Wednesday, January 7, 2015

"I'm Your Biggest Fan! And You Are Mine!"

Believe it or not, I didn't get the idea for this piece because of New Jersey governor Chris Christie and his obvious love for the Dallas Cowboys. These are one of those kinds of pieces where it got stuck in my head for three months and swam around in a corner. It's a blessing in disguise. I think it's time to fry this fish of an idea.

Jack Nicholson. George W. Bush. Steve Perry. Paul Rudd. Bradley Cooper. The list of celebrities (a term which I will use very loosely throughout this piece) and big-named figures can go on and on. Just because these guys call either the stage or the movie screen their home, they're still human. And because they're human, they must have some sort of interests, right? Some people are a lot more louder than others, of course, but I digress. But lately, you're seeing a lot more focus on some of the star power that have local roots and a giant love for their hometown teams.

Some of those guys have been around for a very long time, such as Jack Nicholson, who practically has his own seat in the front row at the Staples Center. Guys like him are such a staple (no pun intended) that they're hardly given much notice because of their infamous love for the team. The same would apply to George W. Bush, who has a near-permanent seat along the backstop for the Texas Rangers' games in Arlington. [FYI: The baseball stadium is now known as Globe Life Park in Arlington. They've changed their stadium name almost as much as where the Miami Dolphins play, which has been Sun Life Stadium since 2010.] 

Outside of these notables, you don't get to see the big names on screen until a team makes the playoffs, or has a really good run and may do so. During the 2014 MLB Postseason, the country saw a celebrity face of the Kansas City Royals in actor Paul Rudd. Opposing him? Only the former (and best known) frontman of the rock band Journey, Steve Perry, who is a huge fan of the San Francisco Giants. In fact, he actually came out of the shadows during the Giants' World Series run in 2010 after hearing everyone sing "Lights" and "Don't Stop Believin'" and he hasn't left their lights ever since.

The hug shown 'round the country.
(Photo from

Recently, we saw a new, and somewhat controversial fan revelation. During the Sunday afternoon flag pickup spectacular between the Dallas Cowboys and Detroit Lions, America saw New Jersey governor Chris Christie rooting for the Cowboys and later hugging owner Jerry Jones after the Cowboys win (picture above). It wasn't exactly the first time we saw this, as Christie was rooting for them during a Monday night game in nearby Philadelphia where the Cowboys faced the Eagles two weeks prior. Granted, to someone like me, it isn't a big deal on who he roots for, but it is a big problem for other people when the state he govern hosts two teams in the Giants and Jets, and he's right next door to Eagles fans (although, technically, there are some regions of South Jersey that can count as Philly Part 2). It's also an even bigger problem when his brother also goes on Facebook and mocks Eagles fans, but this post isn't about that guy. Who is he, anyway? Never mind.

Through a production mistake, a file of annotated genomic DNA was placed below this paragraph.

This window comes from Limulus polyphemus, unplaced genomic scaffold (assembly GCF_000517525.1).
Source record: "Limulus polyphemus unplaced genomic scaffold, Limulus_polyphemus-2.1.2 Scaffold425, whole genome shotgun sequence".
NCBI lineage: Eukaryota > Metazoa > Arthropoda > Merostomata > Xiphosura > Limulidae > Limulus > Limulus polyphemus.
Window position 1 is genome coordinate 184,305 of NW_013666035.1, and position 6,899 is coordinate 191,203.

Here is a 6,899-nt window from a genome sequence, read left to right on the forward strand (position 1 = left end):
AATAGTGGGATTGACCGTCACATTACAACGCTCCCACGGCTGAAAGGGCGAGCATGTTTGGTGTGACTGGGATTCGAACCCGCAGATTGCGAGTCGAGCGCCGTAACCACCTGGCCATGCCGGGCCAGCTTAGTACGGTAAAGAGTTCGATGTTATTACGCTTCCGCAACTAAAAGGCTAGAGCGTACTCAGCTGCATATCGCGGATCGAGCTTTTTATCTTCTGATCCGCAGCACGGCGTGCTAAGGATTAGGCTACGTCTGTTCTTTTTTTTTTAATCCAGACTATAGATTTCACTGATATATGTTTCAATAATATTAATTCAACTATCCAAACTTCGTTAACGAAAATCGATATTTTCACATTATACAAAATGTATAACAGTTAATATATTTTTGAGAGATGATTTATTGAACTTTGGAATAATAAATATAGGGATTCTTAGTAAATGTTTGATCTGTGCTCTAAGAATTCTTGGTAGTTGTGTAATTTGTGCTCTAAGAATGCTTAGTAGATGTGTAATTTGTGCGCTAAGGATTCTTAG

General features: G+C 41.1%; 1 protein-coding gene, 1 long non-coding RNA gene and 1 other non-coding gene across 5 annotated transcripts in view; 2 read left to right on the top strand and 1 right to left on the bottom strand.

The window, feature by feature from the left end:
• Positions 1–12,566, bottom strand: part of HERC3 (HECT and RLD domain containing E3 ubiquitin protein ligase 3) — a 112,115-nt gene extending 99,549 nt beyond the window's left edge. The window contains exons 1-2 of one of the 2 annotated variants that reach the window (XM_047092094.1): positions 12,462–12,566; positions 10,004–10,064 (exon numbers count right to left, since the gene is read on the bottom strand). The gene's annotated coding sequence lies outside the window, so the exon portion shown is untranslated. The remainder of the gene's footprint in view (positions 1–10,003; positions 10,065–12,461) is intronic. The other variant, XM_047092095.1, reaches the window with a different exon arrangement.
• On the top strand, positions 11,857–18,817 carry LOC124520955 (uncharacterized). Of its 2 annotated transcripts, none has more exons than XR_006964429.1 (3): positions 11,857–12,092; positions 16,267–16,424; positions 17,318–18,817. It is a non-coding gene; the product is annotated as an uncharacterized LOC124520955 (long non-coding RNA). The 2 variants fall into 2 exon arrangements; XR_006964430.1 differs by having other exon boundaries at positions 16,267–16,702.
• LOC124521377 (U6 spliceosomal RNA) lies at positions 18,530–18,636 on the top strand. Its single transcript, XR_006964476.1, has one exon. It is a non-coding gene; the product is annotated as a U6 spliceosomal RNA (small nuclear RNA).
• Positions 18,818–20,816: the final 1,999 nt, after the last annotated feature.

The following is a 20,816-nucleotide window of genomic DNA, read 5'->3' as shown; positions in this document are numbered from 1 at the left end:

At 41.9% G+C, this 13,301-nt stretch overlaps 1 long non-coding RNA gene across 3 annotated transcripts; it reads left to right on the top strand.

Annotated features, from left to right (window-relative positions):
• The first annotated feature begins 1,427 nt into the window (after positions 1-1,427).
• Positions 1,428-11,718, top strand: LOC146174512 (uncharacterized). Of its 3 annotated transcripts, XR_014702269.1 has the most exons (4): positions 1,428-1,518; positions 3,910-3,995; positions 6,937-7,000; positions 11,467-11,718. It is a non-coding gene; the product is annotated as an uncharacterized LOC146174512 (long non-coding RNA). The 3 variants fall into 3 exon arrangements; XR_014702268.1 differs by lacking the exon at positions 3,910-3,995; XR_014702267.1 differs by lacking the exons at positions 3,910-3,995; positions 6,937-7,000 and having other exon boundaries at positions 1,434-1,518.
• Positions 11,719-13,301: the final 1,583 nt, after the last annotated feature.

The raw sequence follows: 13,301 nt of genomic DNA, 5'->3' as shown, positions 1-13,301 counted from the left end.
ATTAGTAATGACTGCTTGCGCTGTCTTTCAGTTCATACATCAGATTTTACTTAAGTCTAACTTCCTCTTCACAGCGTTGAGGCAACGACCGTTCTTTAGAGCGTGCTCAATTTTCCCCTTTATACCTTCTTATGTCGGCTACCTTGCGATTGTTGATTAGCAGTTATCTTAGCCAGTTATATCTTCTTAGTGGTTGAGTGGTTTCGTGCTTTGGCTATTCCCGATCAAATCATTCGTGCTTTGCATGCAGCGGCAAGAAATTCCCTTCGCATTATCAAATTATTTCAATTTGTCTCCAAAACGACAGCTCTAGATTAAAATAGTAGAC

Why do we obsess and gloat over these things? Granted, it was super attractive to see Bradley Cooper wear his hometown team's colors in the 2012 film Silver Linings Playbook, but why else do we get overly excited when we see a celebrity rooting for a team? To be honest, there are times in which I absolutely cannot stand seeing the cameras cut to an actor or a singer watching/enjoying a game. For now, they are among us. Yes, they're titans in whatever they do, but this is a form of them unwinding. Good Lord. They don't want to be on camera for a little while. Chillax, yo. But this is something we can definitely ask ourselves. Why? Does it give us more of a reason to stick with our teams through thick and thin because they are? Possibly. What a better cheerleader than someone who we may look up to and admire to tell us to keep going? Sometimes, it'll make you feel like somebody, like the city has a spokesperson that delivers some outside-of-sports credibility.

On the other hand, some people just might not care. It's just like: "Oh, there's so-and-so sitting there in their expensive seats. Who cares?" It could just be publicity that is the furthest thing from necessary. Like I mentioned above, some celebrities aren't even given a gander anymore because of their frequent sightings at games and their inability to "go away," as it were. That, or the common fan says: "Okay, that's enough of you. Shut up and sit down." It's like the more that apathy exists, the more these instances of celebrity sightings at games gets increasingly annoying, because people don't ask why they're shown constantly on our televisions.

It isn't a terrible thing to see big names cheer on equally as big names. Why? It shows a different dimension to people we're used to seeing perform another job or another task. It shows how multidimensional we can be. It's like knowing that professional athletes might play Dungeons & Dragons and be really good at it. It's knowing little things like that that doesn't make us seem so weird anymore. It's okay to like sports and do something completely different on the side. Like I've said before, sports brings everyone together. It might show a side that we're not used to or not ready for, but it's still a great start, right?


(So, since I mentioned Bradley Cooper in this piece, I'm doing this. We're both Phillies fans. Who wears the Phillies shirt better? Me? Or him? That's can say that he wears it best. I wouldn't be mad.)

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